Aside: To begin with, I want to acknowledge the horrific violence that is currently unfolding in India since this blog is about my three-day experience attending the RoundGlass Learning Summit in Jaisalmer, India just last week, which was originally to take place in Delhi. It is disheartening to see the violence towards Muslims in India, the new Citizen Amendment Bill, and I can’t help but wonder if India has forgotten its history and ties to Gandhi — whose last fast was in efforts to reunite the hearts of Muslims and Hindus upon India gaining independence from British Rule.
Back in September, I was invited to attend the RoundGlass Learning Summit in Jaisalmer, India. It’s a three-day opportunity to connect with other motivated folks from around the world and look at how to create an education platform that integrates holistic well-being. For the past several months, all 120+ participants have joined zoom calls at various times of the day/night to connect and delve into the meaning of holistic well-being. From those sessions, participants came up with several small groups (implementation and research, community action, nature, sports and wellness, etc.) to focus their energies and I was selected to join the Community Action group.
I arrived in Jaisalmer, knowing there would be only 2.5 days of working with the other 120+ participants from around the world. What I didn’t know was that our small group would only have half that time to connect and come up with a plan of holistic well-being within Community Action.
My small group consisted of eight participants, representing six different countries and six different languages, with an age range of 19 through mid-50s. Our goal was to come up with a short mission statement and a plan for the remainder of 2020. I’m excited to continue working with my group on Community Action and the potential of connecting with RoundGlass for another Learning Summit in 2021.
My greatest joy of the trip was seeing the ways in which the Gandhi Institute has impacted my thinking and ability to navigate spaces. For example, my small group was struggling at one point with building connection, trust, etc. due to the sense of urgency to accomplish our mission statement. At one point, one group member demanded that other members write down ideas. I reflected back to her, using the framework of nonviolent communication (observation, feeling, need, request) without actually naming it to the group. By not naming it, I felt that the nonviolent communication framework had more power to connect — rather than yet another participant entering the space, vying for attention for their work or nonprofit. I was motivated by looking at some of our younger group members, who were facing language and age barriers to participate. By asking the demanding group member if she could reflect on what she was feeling and then helping her sift through her needs, she was able to come up with a clear request of the group. And, was really open to hearing that a request is different than a demand, allowing space for ‘no’ being an option and possible response.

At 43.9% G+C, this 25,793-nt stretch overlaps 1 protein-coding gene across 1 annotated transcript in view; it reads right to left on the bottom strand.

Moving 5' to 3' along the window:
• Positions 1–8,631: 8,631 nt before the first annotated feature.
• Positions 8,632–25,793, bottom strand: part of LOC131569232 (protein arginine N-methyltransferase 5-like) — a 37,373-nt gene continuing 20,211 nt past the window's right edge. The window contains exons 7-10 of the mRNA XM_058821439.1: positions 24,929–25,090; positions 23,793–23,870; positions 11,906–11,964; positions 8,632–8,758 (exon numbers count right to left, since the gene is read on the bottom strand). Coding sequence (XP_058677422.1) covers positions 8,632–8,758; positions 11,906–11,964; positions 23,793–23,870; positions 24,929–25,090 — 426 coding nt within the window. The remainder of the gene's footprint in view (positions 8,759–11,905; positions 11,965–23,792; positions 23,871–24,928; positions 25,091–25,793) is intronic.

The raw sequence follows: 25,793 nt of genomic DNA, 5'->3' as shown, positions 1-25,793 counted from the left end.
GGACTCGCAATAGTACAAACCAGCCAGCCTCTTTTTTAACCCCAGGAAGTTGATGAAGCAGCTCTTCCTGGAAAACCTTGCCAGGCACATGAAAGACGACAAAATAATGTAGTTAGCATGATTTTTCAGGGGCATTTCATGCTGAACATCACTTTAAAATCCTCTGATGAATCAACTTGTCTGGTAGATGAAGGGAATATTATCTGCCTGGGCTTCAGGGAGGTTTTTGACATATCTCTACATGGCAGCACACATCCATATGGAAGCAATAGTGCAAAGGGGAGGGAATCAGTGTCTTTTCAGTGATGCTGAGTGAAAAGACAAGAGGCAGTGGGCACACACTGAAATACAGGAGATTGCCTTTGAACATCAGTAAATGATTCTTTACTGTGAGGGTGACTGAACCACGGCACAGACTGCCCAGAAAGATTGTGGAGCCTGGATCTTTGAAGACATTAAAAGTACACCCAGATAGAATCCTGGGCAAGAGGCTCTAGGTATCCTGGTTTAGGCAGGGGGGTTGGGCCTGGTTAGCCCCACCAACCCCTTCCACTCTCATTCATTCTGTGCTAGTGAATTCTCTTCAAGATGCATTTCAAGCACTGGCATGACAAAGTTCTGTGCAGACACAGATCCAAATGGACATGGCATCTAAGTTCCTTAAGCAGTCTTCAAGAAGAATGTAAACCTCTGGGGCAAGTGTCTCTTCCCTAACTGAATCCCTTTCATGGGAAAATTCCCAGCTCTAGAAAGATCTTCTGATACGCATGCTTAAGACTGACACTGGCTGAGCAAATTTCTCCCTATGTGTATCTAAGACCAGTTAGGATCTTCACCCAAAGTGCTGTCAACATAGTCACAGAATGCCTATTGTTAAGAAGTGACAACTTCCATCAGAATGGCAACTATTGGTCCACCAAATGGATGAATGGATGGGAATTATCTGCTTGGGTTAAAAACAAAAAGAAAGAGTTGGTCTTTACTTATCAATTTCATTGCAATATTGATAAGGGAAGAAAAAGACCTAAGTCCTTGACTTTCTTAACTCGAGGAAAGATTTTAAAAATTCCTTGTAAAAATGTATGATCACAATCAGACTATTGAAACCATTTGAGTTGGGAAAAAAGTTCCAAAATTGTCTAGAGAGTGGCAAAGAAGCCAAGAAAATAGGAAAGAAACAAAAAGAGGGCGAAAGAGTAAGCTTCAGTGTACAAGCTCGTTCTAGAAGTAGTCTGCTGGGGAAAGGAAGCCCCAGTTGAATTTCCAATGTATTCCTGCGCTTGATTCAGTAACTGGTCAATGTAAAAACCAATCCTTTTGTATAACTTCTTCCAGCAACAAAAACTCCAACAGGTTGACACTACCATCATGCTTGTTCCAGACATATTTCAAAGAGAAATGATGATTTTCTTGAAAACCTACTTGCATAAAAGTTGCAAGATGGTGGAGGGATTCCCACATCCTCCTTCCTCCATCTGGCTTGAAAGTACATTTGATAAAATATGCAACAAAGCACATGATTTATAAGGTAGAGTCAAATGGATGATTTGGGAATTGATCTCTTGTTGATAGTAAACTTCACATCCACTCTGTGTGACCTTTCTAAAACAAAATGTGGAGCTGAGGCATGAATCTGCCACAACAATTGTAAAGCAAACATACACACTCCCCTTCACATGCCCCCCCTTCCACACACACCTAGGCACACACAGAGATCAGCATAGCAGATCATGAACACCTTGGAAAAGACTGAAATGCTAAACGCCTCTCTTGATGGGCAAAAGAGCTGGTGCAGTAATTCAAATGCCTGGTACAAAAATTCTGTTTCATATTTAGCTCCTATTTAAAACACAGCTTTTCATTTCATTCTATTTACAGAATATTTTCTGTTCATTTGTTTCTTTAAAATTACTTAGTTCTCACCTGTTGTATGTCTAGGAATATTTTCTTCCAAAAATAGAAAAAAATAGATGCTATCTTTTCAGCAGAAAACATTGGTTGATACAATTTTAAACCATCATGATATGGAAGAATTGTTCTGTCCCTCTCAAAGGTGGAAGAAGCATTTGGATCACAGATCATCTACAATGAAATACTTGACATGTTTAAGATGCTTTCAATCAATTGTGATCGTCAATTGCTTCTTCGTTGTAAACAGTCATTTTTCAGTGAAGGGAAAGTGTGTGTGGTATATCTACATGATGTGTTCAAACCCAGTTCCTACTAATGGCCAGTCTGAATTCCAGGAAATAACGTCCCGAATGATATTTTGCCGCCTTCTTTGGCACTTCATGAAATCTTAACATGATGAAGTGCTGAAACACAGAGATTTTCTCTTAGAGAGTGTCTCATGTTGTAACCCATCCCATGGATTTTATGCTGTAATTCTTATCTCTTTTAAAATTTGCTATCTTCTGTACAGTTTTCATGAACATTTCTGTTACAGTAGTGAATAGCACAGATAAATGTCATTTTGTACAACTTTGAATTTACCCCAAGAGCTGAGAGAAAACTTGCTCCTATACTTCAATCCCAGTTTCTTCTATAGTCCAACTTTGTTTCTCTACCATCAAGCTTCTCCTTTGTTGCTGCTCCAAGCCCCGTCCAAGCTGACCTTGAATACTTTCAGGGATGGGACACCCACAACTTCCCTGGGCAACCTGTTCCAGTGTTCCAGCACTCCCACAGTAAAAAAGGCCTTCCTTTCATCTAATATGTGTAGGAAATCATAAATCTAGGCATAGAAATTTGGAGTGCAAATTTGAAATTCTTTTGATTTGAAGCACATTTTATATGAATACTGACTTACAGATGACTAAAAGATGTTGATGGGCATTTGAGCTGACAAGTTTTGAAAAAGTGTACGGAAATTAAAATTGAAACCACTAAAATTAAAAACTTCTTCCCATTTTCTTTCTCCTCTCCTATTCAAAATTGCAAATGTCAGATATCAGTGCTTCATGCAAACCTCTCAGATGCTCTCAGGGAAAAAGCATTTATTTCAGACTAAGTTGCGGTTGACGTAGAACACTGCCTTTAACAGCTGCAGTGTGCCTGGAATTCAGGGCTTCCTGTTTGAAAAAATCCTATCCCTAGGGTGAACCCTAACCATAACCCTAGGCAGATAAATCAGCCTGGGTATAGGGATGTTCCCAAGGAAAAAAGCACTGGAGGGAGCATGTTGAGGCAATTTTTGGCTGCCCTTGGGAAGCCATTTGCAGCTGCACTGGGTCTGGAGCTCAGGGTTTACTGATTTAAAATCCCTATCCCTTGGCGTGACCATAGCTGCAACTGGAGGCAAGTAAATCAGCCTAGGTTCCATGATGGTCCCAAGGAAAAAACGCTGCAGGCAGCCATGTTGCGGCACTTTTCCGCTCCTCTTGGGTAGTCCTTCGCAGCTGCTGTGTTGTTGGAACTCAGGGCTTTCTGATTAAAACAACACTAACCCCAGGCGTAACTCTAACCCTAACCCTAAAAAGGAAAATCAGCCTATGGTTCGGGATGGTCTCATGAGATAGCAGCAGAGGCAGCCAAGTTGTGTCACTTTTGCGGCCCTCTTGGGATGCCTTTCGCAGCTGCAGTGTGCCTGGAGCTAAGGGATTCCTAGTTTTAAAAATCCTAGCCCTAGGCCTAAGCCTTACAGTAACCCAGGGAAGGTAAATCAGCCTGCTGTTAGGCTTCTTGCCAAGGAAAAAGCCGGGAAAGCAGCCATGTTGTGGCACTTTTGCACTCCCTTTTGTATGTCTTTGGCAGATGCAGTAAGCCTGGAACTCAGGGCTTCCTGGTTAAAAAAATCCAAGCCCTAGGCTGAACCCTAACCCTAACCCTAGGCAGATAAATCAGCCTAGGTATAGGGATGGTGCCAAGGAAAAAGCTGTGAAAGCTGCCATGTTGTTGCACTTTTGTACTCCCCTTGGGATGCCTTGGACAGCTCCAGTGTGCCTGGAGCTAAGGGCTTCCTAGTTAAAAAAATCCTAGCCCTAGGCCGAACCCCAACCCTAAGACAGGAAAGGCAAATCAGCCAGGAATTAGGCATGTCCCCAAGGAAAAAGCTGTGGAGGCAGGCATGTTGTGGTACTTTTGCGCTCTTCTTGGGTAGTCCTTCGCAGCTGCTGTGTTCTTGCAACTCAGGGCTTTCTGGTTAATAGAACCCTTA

I felt the growing tension in our group dissipate in that moment. I found myself letting her out of my box of judgment, realizing her urgency and demanding behavior stemmed from a place of passion for education. That became the connection point for all of us. What a shift internally for me and also for the whole group! Those five minutes spent to flush out what was really going on with her was incredibly beneficial and allowed us to accomplish our small group work more quickly since there was better understanding within the group.
I’m still reflecting on this incredible experience and all of the gifts it has opened in my life in regards to possibility and choice — and immensely grateful for the Gandhi Institute and my exposure and continued learning of Nonviolent Communication as a framework to build connections within a community.